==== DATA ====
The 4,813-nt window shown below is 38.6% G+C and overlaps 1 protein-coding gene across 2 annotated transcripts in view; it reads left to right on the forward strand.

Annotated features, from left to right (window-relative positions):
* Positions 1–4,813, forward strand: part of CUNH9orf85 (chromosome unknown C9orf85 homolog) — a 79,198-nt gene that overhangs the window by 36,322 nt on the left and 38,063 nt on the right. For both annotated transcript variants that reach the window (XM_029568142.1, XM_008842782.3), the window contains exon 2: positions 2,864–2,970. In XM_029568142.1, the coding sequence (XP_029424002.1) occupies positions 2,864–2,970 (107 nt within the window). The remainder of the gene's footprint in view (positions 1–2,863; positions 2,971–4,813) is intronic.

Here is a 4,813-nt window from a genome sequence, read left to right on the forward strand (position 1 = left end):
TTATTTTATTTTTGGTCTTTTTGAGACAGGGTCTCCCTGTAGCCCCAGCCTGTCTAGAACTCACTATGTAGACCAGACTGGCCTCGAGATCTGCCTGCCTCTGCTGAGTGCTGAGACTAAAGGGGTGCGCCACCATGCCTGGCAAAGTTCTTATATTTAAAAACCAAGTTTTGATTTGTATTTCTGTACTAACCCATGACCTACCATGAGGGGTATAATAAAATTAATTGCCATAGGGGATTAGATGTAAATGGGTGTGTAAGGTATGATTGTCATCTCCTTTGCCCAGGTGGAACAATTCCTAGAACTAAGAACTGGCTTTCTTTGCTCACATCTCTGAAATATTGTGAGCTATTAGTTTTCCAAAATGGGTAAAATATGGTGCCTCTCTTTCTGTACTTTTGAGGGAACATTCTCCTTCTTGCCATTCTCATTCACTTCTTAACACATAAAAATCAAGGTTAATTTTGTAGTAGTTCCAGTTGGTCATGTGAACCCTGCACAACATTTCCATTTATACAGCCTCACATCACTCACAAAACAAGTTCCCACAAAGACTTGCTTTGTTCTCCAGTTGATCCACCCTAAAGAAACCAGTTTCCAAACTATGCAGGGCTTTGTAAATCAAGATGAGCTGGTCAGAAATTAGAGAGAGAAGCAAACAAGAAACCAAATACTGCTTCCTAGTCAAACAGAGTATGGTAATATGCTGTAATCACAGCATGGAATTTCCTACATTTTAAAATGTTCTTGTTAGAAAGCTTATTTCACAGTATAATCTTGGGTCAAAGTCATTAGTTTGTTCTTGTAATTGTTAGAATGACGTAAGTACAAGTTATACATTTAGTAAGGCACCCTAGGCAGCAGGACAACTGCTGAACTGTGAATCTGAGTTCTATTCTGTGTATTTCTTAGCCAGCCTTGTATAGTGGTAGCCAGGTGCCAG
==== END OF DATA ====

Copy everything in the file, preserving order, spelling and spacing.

The 4,813-nt window shown below is 38.6% G+C and overlaps 1 protein-coding gene across 2 annotated transcripts in view; it reads left to right on the forward strand.

Annotated features, from left to right (window-relative positions):
* Positions 1–4,813, forward strand: part of CUNH9orf85 (chromosome unknown C9orf85 homolog) — a 79,198-nt gene that overhangs the window by 36,322 nt on the left and 38,063 nt on the right. For both annotated transcript variants that reach the window (XM_029568142.1, XM_008842782.3), the window contains exon 2: positions 2,864–2,970. In XM_029568142.1, the coding sequence (XP_029424002.1) occupies positions 2,864–2,970 (107 nt within the window). The remainder of the gene's footprint in view (positions 1–2,863; positions 2,971–4,813) is intronic.

Here is a 4,813-nt window from a genome sequence, read left to right on the forward strand (position 1 = left end):
TTATTTTATTTTTGGTCTTTTTGAGACAGGGTCTCCCTGTAGCCCCAGCCTGTCTAGAACTCACTATGTAGACCAGACTGGCCTCGAGATCTGCCTGCCTCTGCTGAGTGCTGAGACTAAAGGGGTGCGCCACCATGCCTGGCAAAGTTCTTATATTTAAAAACCAAGTTTTGATTTGTATTTCTGTACTAACCCATGACCTACCATGAGGGGTATAATAAAATTAATTGCCATAGGGGATTAGATGTAAATGGGTGTGTAAGGTATGATTGTCATCTCCTTTGCCCAGGTGGAACAATTCCTAGAACTAAGAACTGGCTTTCTTTGCTCACATCTCTGAAATATTGTGAGCTATTAGTTTTCCAAAATGGGTAAAATATGGTGCCTCTCTTTCTGTACTTTTGAGGGAACATTCTCCTTCTTGCCATTCTCATTCACTTCTTAACACATAAAAATCAAGGTTAATTTTGTAGTAGTTCCAGTTGGTCATGTGAACCCTGCACAACATTTCCATTTATACAGCCTCACATCACTCACAAAACAAGTTCCCACAAAGACTTGCTTTGTTCTCCAGTTGATCCACCCTAAAGAAACCAGTTTCCAAACTATGCAGGGCTTTGTAAATCAAGATGAGCTGGTCAGAAATTAGAGAGAGAAGCAAACAAGAAACCAAATACTGCTTCCTAGTCAAACAGAGTATGGTAATATGCTGTAATCACAGCATGGAATTTCCTACATTTTAAAATGTTCTTGTTAGAAAGCTTATTTCACAGTATAATCTTGGGTCAAAGTCATTAGTTTGTTCTTGTAATTGTTAGAATGACGTAAGTACAAGTTATACATTTAGTAAGGCACCCTAGGCAGCAGGACAACTGCTGAACTGTGAATCTGAGTTCTATTCTGTGTATTTCTTAGCCAGCCTTGTATAGTGGTAGCCAGGTGCCAG